It was so early this morning when my alarm sounded that I instinctively thought that I must be catching a flight. Not so, for today is the 800th anniversary of the sealing of Magna Carta, so I was off to Runnymede not quite so bright but extremely early, grateful, staring at the bleary-eyed commuters, that I was travelling out of London rather than into it. At least, that was the case until I missed my stop and had to retrace part of the journey, but thankfully the early start gave me more than enough time to cope with this mishap, and I was at Runnymede in good time to have a look around, shake hands with many colleagues and then, to my surprise, see myself appear on the big screens around the venue, talking about 1215: Foundation Of Liberty.
I was busy hunting for cover when it was being broadcast, but my impression was that it was very well put together indeed, and a nice little appetiser for the performance to come. Of course, there were several thousand other people there, along with royalty and various high-ups from church and state, and even the sun eventually put in an appearance about half way through the morning.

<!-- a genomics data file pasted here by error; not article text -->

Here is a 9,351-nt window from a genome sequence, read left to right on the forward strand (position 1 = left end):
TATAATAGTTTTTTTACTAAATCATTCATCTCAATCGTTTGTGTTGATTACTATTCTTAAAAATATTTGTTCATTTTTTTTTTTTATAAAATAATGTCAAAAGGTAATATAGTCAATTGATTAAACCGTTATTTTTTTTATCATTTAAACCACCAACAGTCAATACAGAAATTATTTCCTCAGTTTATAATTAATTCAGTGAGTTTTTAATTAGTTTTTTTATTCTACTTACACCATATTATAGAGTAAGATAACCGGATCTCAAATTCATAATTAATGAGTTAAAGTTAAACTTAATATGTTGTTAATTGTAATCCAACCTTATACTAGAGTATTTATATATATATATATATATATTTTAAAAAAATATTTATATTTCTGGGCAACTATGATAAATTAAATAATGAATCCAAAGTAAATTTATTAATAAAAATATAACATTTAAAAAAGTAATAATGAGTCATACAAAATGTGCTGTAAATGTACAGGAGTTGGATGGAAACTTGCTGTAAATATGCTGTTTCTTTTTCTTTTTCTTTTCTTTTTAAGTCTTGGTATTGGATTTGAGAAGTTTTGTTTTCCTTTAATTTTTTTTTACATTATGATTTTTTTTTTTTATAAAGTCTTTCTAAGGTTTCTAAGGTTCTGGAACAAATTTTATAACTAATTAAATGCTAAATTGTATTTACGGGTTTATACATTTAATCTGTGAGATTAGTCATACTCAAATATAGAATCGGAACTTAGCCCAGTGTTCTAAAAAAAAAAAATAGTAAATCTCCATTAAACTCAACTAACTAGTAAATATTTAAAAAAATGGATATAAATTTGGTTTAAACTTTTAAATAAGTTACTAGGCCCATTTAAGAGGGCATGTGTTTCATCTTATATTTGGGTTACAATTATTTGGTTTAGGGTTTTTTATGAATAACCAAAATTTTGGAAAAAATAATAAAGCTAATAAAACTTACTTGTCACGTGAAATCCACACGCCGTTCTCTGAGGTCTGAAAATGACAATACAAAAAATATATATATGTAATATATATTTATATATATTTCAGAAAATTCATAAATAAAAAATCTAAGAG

The extract of 1215 was broadcast to the assembled throng, nicely paced and convincingly played, and I am hugely grateful to all those who were involved in getting this performance together, and, after the main events of the morning were done, I trotted over to the BBC Radio Berkshire tent for an interview with Anne Diamond who was an integral part of my student mornings, she and Nick (Owen) always my preferred televisual option after morning choir practice.
In many ways it is a relief to be sitting here now, and not just because I am about to have a nap. Today is the end of the run-up for 1215, I think, and the big work of the full performance begins now as we gear up towards November. Some of those in the meadow this morning might be involved in that performance, and the initial reception, from them and from the crowd, was warmly positive, even though it was very much an “edited highlights” package. Frankly, I can’t wait to hear the piece in its full state, and am really looking forward to it.